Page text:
A Sarajevo Rose: a concrete scar caused by a mortar shell explosion, later filled with red resin.
I’ve been reading Steven Galloway’s novel, The Cellist of Sarajevo, set during the siege of Sarajevo – the longest city siege in modern history, lasting from 5 April 1992 to 29 February 1996. The novel’s action is compressed, and is a meditation on the life-affirming significance of music and how neighbours and compatriots can be reduced to non-persons, hated simply for being ‘one of them’.
The novel, written in spare prose, details the daily struggles for existence of three of the city’s inhabitants: a sniper who calls herself Arrow; Kenan, a father traversing the city to get water for his family; and Dragan, whose wife and son managed to escape to Italy.
The novel opens with a cellist sitting by a window. He is playing Albinoni’s Adagio while outside a queue of people wait to buy bread. Seconds later, a shell explodes in the marketplace and they are killed. Next day, he carries his cello down to the carnage-strewn street. He positions a stool in a crater and begins once again to play the Adagio. He goes on to do this every day for 22 days, one day for each victim.
Galloway has avoided using any ethnic or religious labels in The Cellist of Sarajevo. The main characters are simply referred to as Sarajevans, their common enemy described only as ‘the men on the hills’. Arrow, the sniper, wonders about these men that she kills every day:
Do the men On the hills hate her or do they hate the idea of her, because she’s different from them, and that in this difference there might be some sort of inferiority or superiority that is hers or theirs, that in the end threatens the potential happiness of everyone. She begins to wonder whether they fight against an idea, and that fight manifests itself as hatred. If so, they are no different from her. Except for one key detail that simply can’t be ignored or pushed aside. The idea she felt prepared to give her life for was not one that could include the hatred she feels for the men on the hills. The Sarajevo she fought for was one where you didn’t have to hate a person because of what they were. It didn’t matter what you were, what your ancestors had been, or what your children would be. You could hate a person for what they did. You could hate a murderer, you could hate a rapist, and you could hate a thief. This is what first drove her to kil the men on the hills, because they were all these things. But now, she knows, she’s driven mainly by a hatred of them, the idea of them as a group, and not by their actions.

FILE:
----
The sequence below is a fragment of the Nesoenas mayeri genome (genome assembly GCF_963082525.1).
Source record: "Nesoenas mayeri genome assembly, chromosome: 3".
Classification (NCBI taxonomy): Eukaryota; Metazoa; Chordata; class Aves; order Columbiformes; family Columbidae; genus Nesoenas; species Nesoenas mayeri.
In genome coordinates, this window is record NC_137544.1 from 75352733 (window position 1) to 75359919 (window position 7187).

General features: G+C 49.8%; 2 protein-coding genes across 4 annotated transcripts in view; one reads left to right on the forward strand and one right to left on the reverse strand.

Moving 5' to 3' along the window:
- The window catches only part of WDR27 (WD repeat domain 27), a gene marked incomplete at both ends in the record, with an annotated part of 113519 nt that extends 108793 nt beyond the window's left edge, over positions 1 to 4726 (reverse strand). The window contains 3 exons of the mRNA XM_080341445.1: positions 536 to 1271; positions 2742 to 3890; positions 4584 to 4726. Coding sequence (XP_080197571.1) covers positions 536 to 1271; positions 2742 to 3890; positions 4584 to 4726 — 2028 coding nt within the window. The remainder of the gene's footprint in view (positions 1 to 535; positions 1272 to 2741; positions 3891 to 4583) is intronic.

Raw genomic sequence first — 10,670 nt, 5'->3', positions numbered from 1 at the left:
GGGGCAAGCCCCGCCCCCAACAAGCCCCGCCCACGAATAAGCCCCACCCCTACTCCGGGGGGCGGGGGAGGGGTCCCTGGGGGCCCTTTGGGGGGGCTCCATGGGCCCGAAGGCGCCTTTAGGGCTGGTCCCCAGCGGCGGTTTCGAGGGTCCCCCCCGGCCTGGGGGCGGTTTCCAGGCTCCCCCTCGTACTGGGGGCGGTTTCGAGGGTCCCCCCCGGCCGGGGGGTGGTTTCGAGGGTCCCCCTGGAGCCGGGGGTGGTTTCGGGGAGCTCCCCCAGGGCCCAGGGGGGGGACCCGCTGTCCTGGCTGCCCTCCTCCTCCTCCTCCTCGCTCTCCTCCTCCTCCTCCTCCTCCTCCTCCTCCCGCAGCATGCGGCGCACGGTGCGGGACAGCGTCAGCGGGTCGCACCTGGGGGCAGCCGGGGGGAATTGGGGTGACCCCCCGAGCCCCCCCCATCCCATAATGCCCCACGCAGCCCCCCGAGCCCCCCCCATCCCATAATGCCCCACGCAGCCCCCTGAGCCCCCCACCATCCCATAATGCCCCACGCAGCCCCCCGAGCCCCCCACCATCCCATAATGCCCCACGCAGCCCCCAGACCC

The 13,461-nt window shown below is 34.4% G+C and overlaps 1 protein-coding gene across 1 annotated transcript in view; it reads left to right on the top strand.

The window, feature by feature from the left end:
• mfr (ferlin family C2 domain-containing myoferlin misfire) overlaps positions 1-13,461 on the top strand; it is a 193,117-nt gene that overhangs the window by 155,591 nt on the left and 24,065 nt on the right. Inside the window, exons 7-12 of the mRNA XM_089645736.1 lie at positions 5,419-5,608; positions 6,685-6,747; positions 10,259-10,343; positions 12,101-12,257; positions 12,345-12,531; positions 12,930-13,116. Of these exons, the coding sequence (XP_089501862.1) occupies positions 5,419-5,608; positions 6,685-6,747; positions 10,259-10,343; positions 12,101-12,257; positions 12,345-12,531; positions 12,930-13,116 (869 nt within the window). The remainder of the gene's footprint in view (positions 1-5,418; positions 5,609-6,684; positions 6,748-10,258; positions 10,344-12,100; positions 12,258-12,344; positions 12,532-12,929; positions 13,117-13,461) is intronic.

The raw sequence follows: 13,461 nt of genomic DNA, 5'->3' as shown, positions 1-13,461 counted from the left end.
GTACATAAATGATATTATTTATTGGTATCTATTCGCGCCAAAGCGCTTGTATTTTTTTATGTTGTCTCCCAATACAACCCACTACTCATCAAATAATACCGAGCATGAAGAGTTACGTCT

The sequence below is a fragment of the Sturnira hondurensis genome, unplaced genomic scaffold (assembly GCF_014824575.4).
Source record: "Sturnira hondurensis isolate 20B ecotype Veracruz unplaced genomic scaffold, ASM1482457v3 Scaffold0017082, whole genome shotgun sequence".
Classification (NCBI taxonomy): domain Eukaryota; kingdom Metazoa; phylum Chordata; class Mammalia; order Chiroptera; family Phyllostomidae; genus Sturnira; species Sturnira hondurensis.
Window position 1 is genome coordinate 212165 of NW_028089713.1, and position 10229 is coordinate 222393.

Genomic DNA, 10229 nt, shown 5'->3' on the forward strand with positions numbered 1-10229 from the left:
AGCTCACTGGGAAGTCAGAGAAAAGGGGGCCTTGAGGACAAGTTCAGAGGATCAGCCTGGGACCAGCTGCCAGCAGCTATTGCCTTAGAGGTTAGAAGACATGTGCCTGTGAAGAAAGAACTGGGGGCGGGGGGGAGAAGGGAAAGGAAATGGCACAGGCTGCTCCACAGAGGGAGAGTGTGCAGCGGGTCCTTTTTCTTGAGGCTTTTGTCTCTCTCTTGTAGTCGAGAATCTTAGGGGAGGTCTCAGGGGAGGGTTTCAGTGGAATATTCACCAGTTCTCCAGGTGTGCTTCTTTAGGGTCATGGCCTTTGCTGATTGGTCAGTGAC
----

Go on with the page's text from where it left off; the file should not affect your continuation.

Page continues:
In The Guardian, Zoe Green wrote:
Galloway threads these individual stories together, narratives criss-crossing: three weeks in the lives of individuals struggling to survive as their beloved city is besieged. The characters of Arrow and the cellist are based upon real people, but in his examination of their feelings and motives, Galloway makes them his own. They are worn out with war, fearful of what will become of them and their loved ones. Only the cellist and his music brings hope – hope that mankind is still capable of humanity, that the old world is not completely lost, that the war has not destroyed everything. Galloway’s style is sparse, pared down; his prose has the deceptive simplicity of a short story. The work of an expert, The Cellist of Sarajevo is a controlled and subtle piece of craftsmanship.
Cellist Vedran Smajlović in the ruins of Sarajevo Library